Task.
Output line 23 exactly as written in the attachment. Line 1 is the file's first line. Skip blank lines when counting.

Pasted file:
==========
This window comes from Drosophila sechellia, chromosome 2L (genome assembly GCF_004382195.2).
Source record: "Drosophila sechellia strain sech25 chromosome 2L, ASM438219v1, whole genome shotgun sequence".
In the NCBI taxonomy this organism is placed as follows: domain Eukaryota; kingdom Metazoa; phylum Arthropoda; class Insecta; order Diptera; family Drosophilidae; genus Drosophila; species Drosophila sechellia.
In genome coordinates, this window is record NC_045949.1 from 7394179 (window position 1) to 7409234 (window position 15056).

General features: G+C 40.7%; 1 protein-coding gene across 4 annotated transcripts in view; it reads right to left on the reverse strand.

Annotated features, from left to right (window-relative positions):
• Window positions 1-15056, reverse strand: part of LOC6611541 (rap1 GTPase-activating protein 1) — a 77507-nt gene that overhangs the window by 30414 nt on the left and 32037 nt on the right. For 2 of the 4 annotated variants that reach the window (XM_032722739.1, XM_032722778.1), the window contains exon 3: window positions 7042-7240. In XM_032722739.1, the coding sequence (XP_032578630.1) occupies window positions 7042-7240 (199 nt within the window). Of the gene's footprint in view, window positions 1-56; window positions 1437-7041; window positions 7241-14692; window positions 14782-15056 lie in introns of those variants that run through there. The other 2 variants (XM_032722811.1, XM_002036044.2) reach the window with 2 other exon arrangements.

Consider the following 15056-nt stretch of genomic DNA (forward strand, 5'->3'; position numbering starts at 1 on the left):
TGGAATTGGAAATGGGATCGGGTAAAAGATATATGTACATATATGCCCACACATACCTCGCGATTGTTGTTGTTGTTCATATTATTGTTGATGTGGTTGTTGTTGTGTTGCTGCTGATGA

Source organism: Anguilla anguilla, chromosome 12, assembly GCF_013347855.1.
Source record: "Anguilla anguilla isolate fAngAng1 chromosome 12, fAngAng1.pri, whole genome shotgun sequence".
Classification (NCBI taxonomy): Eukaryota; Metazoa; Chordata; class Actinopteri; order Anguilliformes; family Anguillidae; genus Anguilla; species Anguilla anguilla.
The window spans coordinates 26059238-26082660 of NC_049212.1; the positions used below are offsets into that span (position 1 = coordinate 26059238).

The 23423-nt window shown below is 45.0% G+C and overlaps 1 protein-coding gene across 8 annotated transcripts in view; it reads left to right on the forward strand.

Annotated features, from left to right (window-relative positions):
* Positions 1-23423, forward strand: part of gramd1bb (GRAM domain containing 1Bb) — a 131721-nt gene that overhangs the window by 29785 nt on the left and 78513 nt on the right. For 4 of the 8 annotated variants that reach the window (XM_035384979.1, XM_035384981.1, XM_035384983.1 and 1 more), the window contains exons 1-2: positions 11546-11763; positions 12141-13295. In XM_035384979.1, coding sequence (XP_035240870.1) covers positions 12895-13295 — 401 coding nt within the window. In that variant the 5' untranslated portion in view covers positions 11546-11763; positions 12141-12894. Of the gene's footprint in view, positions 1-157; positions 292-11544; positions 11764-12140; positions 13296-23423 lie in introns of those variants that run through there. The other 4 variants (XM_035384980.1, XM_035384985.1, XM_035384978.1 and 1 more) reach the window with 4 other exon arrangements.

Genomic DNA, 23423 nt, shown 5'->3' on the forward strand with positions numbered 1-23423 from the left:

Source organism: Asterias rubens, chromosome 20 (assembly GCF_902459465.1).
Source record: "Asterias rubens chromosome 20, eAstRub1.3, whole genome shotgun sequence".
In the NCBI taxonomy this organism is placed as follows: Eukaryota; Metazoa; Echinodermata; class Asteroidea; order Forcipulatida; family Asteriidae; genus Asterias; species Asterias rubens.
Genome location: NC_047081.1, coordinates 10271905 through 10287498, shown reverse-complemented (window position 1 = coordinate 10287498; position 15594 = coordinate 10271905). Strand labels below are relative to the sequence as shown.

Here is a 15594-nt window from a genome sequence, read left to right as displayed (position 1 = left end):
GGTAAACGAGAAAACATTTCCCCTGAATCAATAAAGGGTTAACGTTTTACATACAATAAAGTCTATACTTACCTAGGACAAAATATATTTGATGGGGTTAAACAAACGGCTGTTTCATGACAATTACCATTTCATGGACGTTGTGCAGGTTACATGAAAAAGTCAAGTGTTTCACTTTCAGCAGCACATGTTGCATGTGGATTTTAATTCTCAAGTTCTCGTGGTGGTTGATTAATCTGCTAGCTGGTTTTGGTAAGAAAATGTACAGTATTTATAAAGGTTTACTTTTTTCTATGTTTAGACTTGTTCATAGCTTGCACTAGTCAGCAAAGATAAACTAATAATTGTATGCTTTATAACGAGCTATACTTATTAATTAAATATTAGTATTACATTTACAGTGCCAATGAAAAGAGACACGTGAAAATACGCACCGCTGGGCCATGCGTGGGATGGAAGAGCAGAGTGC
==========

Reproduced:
GGTAAACGAGAAAACATTTCCCCTGAATCAATAAAGGGTTAACGTTTTACATACAATAAAGTCTATACTTACCTAGGACAAAATATATTTGATGGGGTTAAACAAACGGCTGTTTCATGACAATTACCATTTCATGGACGTTGTGCAGGTTACATGAAAAAGTCAAGTGTTTCACTTTCAGCAGCACATGTTGCATGTGGATTTTAATTCTCAAGTTCTCGTGGTGGTTGATTAATCTGCTAGCTGGTTTTGGTAAGAAAATGTACAGTATTTATAAAGGTTTACTTTTTTCTATGTTTAGACTTGTTCATAGCTTGCACTAGTCAGCAAAGATAAACTAATAATTGTATGCTTTATAACGAGCTATACTTATTAATTAAATATTAGTATTACATTTACAGTGCCAATGAAAAGAGACACGTGAAAATACGCACCGCTGGGCCATGCGTGGGATGGAAGAGCAGAGTGC